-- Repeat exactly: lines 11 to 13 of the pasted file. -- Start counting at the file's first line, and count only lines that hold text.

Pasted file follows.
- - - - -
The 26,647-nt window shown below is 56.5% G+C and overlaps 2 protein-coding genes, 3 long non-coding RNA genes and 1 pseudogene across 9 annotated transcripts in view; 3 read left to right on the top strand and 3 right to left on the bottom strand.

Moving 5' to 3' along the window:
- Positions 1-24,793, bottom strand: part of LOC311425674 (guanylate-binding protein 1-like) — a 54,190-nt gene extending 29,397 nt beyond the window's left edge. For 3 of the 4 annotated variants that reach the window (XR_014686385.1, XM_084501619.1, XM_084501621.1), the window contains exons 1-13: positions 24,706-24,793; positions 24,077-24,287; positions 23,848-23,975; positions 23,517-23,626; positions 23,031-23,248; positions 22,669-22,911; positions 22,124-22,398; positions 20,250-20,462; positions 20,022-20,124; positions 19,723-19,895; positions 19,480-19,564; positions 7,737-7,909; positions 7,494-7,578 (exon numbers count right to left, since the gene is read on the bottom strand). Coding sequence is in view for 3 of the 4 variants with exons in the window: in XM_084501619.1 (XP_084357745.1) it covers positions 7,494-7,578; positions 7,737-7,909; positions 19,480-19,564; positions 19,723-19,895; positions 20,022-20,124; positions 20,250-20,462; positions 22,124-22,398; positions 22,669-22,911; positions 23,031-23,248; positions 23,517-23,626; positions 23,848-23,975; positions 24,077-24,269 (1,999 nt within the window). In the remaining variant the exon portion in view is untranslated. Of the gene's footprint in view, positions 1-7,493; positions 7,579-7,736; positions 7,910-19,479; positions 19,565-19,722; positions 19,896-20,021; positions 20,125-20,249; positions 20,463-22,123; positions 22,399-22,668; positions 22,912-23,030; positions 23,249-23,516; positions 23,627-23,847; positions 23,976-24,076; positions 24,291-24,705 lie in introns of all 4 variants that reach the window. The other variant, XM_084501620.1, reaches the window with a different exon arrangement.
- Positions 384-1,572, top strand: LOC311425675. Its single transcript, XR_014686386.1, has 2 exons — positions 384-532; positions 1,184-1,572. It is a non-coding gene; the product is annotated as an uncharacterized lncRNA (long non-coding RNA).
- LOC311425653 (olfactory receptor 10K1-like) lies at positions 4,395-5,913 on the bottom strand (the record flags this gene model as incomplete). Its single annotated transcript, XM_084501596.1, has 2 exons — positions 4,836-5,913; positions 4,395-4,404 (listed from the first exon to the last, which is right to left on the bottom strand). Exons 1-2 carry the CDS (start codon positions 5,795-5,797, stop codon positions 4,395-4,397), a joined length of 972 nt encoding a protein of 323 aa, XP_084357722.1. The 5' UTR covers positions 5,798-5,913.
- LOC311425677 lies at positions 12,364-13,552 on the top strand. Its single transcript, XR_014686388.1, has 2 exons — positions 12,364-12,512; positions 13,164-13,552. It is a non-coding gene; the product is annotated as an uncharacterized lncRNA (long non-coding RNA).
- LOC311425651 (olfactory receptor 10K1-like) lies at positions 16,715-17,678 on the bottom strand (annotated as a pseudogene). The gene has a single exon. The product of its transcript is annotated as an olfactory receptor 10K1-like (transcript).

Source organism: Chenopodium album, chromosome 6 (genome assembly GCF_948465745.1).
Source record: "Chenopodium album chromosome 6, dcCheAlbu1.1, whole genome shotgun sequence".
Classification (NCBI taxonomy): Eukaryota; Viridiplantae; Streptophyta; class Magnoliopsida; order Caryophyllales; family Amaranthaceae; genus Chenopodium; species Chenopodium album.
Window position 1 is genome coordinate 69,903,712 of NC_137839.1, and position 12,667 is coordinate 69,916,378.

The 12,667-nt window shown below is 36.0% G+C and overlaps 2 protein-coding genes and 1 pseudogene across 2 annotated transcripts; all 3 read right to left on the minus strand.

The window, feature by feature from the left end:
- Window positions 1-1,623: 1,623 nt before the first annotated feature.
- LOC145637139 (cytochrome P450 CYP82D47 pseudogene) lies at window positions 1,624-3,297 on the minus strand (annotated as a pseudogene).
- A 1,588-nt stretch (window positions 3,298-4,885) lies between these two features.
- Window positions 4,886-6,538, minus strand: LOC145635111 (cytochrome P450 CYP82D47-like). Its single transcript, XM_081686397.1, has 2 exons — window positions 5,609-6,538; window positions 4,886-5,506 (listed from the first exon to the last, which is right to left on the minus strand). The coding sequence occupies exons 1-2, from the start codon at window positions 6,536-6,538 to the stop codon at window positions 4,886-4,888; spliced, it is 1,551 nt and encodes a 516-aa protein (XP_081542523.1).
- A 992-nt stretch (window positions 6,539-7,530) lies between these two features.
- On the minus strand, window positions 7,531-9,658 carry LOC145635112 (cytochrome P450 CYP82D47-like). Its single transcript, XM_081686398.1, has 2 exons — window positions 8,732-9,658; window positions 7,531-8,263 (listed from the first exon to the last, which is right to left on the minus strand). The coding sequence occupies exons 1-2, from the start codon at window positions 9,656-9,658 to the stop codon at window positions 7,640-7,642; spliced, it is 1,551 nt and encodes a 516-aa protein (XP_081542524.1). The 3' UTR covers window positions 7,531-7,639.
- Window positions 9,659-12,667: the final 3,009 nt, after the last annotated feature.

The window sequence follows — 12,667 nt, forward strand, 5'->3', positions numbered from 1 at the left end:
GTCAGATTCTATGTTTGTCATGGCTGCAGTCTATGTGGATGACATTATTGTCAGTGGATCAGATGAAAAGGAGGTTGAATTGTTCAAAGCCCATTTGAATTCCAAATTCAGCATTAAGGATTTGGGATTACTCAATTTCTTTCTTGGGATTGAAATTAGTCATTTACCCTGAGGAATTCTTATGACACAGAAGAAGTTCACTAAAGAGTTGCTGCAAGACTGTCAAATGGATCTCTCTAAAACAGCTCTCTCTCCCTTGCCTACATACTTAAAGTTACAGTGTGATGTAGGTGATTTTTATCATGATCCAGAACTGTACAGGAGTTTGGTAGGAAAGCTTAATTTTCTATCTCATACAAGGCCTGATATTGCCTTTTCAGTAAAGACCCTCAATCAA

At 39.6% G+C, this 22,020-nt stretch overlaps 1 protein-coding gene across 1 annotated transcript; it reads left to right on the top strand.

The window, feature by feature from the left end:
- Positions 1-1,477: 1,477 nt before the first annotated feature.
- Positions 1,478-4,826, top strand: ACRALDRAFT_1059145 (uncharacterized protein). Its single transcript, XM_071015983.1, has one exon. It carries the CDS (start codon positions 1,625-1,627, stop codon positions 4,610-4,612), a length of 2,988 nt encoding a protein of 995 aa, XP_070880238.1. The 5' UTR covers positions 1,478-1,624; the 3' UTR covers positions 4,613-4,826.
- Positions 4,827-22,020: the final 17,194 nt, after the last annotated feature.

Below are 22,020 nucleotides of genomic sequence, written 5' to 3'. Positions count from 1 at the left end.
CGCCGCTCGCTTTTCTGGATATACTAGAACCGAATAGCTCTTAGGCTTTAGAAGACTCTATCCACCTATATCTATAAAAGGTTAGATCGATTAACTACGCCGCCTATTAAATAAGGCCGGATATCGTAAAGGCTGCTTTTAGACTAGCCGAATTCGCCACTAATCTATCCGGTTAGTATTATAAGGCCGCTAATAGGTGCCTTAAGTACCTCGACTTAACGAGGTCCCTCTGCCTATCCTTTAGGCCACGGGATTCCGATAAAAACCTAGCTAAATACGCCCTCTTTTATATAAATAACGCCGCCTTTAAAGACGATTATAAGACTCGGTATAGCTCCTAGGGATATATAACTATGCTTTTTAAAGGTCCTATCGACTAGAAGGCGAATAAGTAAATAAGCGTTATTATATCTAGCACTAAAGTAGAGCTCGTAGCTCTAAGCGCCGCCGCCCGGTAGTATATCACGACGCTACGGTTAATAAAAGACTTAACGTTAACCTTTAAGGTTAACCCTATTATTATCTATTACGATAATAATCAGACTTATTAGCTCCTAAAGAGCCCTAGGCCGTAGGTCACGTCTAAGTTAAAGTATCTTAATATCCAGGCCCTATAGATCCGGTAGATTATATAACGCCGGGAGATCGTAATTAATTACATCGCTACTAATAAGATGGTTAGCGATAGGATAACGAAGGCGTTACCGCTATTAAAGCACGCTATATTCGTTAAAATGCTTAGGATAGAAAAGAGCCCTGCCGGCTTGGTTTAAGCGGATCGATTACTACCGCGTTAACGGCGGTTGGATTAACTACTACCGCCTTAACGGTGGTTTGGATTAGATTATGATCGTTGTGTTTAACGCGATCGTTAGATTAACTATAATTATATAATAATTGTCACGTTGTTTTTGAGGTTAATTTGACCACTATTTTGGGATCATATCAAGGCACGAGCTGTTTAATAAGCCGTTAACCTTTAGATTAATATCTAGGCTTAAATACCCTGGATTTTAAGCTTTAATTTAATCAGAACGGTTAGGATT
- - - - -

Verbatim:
Window position 1 is genome coordinate 69,903,712 of NC_137839.1, and position 12,667 is coordinate 69,916,378.

The 12,667-nt window shown below is 36.0% G+C and overlaps 2 protein-coding genes and 1 pseudogene across 2 annotated transcripts; all 3 read right to left on the minus strand.

The window, feature by feature from the left end: